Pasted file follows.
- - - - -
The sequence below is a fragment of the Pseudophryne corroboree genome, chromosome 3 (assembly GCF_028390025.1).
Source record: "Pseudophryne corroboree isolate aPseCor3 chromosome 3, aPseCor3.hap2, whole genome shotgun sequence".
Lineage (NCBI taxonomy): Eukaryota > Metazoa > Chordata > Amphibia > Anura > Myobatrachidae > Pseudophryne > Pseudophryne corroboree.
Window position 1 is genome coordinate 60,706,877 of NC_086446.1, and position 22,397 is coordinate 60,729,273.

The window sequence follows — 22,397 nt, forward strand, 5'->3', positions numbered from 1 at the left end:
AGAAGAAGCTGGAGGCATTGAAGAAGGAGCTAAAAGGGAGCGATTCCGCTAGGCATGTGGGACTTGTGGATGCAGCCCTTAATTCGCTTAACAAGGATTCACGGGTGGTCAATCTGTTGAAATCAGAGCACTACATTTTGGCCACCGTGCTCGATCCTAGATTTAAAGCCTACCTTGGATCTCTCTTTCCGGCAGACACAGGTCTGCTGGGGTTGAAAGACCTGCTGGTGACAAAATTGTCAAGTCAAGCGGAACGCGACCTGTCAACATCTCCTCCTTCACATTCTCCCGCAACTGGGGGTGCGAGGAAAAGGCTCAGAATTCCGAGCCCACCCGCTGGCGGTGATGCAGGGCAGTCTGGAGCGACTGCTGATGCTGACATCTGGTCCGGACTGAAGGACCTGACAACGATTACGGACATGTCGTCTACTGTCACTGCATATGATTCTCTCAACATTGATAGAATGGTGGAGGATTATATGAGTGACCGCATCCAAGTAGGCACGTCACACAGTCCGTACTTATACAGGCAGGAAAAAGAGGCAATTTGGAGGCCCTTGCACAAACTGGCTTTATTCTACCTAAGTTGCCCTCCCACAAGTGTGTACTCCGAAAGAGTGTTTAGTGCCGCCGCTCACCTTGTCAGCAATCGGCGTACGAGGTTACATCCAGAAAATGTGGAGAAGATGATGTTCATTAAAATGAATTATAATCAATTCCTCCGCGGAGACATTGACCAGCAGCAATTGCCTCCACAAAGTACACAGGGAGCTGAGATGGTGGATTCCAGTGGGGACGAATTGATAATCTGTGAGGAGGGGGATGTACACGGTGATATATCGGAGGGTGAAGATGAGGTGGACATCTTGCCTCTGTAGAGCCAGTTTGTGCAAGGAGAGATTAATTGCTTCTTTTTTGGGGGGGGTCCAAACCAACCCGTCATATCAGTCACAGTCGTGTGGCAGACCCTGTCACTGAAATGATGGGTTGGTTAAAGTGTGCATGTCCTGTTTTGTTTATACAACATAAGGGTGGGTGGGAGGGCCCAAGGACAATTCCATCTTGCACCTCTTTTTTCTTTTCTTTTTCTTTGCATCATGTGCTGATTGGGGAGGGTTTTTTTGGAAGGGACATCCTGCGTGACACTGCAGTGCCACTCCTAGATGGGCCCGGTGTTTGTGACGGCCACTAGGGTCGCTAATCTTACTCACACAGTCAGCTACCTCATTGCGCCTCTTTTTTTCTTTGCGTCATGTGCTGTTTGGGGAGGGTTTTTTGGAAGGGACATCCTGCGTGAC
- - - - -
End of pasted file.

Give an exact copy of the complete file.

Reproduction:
The sequence below is a fragment of the Pseudophryne corroboree genome, chromosome 3 (assembly GCF_028390025.1).
Source record: "Pseudophryne corroboree isolate aPseCor3 chromosome 3, aPseCor3.hap2, whole genome shotgun sequence".
Lineage (NCBI taxonomy): Eukaryota > Metazoa > Chordata > Amphibia > Anura > Myobatrachidae > Pseudophryne > Pseudophryne corroboree.
Window position 1 is genome coordinate 60,706,877 of NC_086446.1, and position 22,397 is coordinate 60,729,273.

The window sequence follows — 22,397 nt, forward strand, 5'->3', positions numbered from 1 at the left end:
AGAAGAAGCTGGAGGCATTGAAGAAGGAGCTAAAAGGGAGCGATTCCGCTAGGCATGTGGGACTTGTGGATGCAGCCCTTAATTCGCTTAACAAGGATTCACGGGTGGTCAATCTGTTGAAATCAGAGCACTACATTTTGGCCACCGTGCTCGATCCTAGATTTAAAGCCTACCTTGGATCTCTCTTTCCGGCAGACACAGGTCTGCTGGGGTTGAAAGACCTGCTGGTGACAAAATTGTCAAGTCAAGCGGAACGCGACCTGTCAACATCTCCTCCTTCACATTCTCCCGCAACTGGGGGTGCGAGGAAAAGGCTCAGAATTCCGAGCCCACCCGCTGGCGGTGATGCAGGGCAGTCTGGAGCGACTGCTGATGCTGACATCTGGTCCGGACTGAAGGACCTGACAACGATTACGGACATGTCGTCTACTGTCACTGCATATGATTCTCTCAACATTGATAGAATGGTGGAGGATTATATGAGTGACCGCATCCAAGTAGGCACGTCACACAGTCCGTACTTATACAGGCAGGAAAAAGAGGCAATTTGGAGGCCCTTGCACAAACTGGCTTTATTCTACCTAAGTTGCCCTCCCACAAGTGTGTACTCCGAAAGAGTGTTTAGTGCCGCCGCTCACCTTGTCAGCAATCGGCGTACGAGGTTACATCCAGAAAATGTGGAGAAGATGATGTTCATTAAAATGAATTATAATCAATTCCTCCGCGGAGACATTGACCAGCAGCAATTGCCTCCACAAAGTACACAGGGAGCTGAGATGGTGGATTCCAGTGGGGACGAATTGATAATCTGTGAGGAGGGGGATGTACACGGTGATATATCGGAGGGTGAAGATGAGGTGGACATCTTGCCTCTGTAGAGCCAGTTTGTGCAAGGAGAGATTAATTGCTTCTTTTTTGGGGGGGGTCCAAACCAACCCGTCATATCAGTCACAGTCGTGTGGCAGACCCTGTCACTGAAATGATGGGTTGGTTAAAGTGTGCATGTCCTGTTTTGTTTATACAACATAAGGGTGGGTGGGAGGGCCCAAGGACAATTCCATCTTGCACCTCTTTTTTCTTTTCTTTTTCTTTGCATCATGTGCTGATTGGGGAGGGTTTTTTTGGAAGGGACATCCTGCGTGACACTGCAGTGCCACTCCTAGATGGGCCCGGTGTTTGTGACGGCCACTAGGGTCGCTAATCTTACTCACACAGTCAGCTACCTCATTGCGCCTCTTTTTTTCTTTGCGTCATGTGCTGTTTGGGGAGGGTTTTTTGGAAGGGACATCCTGCGTGAC